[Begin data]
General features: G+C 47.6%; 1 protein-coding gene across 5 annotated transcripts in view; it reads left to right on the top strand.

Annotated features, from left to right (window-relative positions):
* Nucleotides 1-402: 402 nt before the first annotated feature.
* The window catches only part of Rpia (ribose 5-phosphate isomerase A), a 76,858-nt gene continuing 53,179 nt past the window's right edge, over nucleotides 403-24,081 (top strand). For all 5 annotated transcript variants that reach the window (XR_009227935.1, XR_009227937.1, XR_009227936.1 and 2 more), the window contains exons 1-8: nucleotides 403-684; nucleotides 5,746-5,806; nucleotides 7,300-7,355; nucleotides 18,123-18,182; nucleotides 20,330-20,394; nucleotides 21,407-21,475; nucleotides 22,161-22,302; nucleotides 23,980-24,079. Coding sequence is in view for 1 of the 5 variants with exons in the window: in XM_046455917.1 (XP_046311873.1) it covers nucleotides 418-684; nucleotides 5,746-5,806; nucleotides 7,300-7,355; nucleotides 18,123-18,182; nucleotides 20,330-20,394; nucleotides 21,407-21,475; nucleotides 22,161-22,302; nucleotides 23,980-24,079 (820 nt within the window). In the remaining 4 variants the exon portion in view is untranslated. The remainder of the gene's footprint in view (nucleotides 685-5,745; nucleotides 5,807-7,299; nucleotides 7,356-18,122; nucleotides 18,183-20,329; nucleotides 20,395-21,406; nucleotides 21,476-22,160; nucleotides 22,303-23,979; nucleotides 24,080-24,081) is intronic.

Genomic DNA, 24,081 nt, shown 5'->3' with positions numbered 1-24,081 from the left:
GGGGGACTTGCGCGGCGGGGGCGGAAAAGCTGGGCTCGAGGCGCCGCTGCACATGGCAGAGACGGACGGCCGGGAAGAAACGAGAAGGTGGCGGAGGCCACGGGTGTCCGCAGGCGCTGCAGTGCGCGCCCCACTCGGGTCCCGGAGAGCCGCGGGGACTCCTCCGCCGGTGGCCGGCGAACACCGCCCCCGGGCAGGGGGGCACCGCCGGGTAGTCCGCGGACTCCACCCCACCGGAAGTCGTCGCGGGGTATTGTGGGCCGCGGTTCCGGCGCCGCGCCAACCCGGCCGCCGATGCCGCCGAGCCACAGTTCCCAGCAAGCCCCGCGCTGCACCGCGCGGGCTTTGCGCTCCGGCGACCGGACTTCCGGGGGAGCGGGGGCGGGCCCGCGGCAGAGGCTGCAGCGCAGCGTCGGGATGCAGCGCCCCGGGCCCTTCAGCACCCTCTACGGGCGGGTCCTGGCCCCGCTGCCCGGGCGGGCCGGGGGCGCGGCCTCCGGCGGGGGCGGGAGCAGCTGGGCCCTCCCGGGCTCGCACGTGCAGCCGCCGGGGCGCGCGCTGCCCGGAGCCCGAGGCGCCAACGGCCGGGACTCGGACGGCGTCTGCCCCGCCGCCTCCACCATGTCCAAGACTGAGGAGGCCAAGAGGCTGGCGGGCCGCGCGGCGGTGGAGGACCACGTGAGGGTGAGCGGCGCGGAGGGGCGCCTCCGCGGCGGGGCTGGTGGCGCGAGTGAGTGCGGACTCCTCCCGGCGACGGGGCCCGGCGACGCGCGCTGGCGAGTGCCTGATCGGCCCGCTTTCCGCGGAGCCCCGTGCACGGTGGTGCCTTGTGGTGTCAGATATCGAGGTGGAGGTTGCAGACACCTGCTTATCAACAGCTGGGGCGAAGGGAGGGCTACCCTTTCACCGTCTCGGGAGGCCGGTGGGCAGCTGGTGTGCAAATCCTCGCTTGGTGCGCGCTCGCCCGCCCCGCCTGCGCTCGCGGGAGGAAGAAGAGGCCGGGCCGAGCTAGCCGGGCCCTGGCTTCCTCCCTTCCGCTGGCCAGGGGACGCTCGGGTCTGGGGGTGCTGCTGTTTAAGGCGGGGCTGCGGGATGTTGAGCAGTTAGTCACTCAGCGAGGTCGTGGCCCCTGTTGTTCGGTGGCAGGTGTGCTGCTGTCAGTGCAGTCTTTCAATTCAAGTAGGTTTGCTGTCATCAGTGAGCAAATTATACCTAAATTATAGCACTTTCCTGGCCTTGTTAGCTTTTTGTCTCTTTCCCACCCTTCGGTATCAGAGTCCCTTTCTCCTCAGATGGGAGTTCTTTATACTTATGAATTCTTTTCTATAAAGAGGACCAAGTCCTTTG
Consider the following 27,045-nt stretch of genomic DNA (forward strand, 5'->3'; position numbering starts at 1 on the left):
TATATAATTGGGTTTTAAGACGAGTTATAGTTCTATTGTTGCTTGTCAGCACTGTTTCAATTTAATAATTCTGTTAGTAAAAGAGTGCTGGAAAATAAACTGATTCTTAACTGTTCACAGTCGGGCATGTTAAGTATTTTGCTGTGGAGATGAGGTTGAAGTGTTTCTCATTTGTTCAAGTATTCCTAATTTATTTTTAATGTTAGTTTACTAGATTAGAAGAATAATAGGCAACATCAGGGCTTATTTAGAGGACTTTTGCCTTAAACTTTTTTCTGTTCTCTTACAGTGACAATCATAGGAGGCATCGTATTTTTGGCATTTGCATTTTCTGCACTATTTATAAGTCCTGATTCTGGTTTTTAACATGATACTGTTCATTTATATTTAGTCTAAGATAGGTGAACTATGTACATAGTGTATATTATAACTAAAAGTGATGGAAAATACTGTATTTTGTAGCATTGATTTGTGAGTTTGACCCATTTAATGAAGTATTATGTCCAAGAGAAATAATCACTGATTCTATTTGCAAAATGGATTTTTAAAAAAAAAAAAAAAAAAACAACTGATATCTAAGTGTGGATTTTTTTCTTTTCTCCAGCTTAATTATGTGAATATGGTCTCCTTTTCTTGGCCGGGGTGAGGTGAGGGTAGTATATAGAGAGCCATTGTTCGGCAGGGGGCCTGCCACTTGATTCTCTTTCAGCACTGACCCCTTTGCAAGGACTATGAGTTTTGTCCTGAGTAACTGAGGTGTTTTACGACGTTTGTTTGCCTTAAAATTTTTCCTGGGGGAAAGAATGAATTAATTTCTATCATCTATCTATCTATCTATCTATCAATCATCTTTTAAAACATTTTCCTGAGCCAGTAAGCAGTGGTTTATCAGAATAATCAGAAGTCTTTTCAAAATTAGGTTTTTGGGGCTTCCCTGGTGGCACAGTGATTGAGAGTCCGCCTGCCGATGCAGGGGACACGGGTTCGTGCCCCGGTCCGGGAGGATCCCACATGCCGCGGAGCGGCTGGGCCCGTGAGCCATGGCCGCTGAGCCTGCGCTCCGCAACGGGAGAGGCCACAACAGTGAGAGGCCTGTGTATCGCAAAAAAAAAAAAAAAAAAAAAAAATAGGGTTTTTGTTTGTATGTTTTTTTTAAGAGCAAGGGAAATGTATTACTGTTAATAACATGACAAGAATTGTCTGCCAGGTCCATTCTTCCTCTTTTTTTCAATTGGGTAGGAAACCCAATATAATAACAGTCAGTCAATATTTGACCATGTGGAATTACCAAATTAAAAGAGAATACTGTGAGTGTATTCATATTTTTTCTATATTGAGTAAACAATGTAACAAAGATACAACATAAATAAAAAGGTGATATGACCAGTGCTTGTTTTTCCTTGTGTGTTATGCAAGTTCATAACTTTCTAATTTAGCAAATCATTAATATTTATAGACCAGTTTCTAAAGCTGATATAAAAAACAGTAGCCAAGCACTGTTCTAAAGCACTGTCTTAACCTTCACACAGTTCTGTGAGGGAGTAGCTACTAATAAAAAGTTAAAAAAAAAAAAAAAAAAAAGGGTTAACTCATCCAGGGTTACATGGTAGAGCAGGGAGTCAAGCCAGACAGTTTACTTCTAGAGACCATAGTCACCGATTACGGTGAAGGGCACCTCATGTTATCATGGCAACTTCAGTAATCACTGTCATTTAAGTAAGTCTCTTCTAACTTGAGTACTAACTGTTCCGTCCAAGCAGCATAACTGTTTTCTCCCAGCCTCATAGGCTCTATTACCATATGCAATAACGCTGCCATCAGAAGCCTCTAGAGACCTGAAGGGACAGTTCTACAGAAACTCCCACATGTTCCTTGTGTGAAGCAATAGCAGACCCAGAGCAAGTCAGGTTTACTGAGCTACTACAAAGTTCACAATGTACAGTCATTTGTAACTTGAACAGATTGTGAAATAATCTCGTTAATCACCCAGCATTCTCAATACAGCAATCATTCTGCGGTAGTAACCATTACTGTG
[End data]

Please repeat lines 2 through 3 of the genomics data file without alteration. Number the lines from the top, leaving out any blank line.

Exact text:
Annotated features, from left to right (window-relative positions):
* Nucleotides 1-402: 402 nt before the first annotated feature.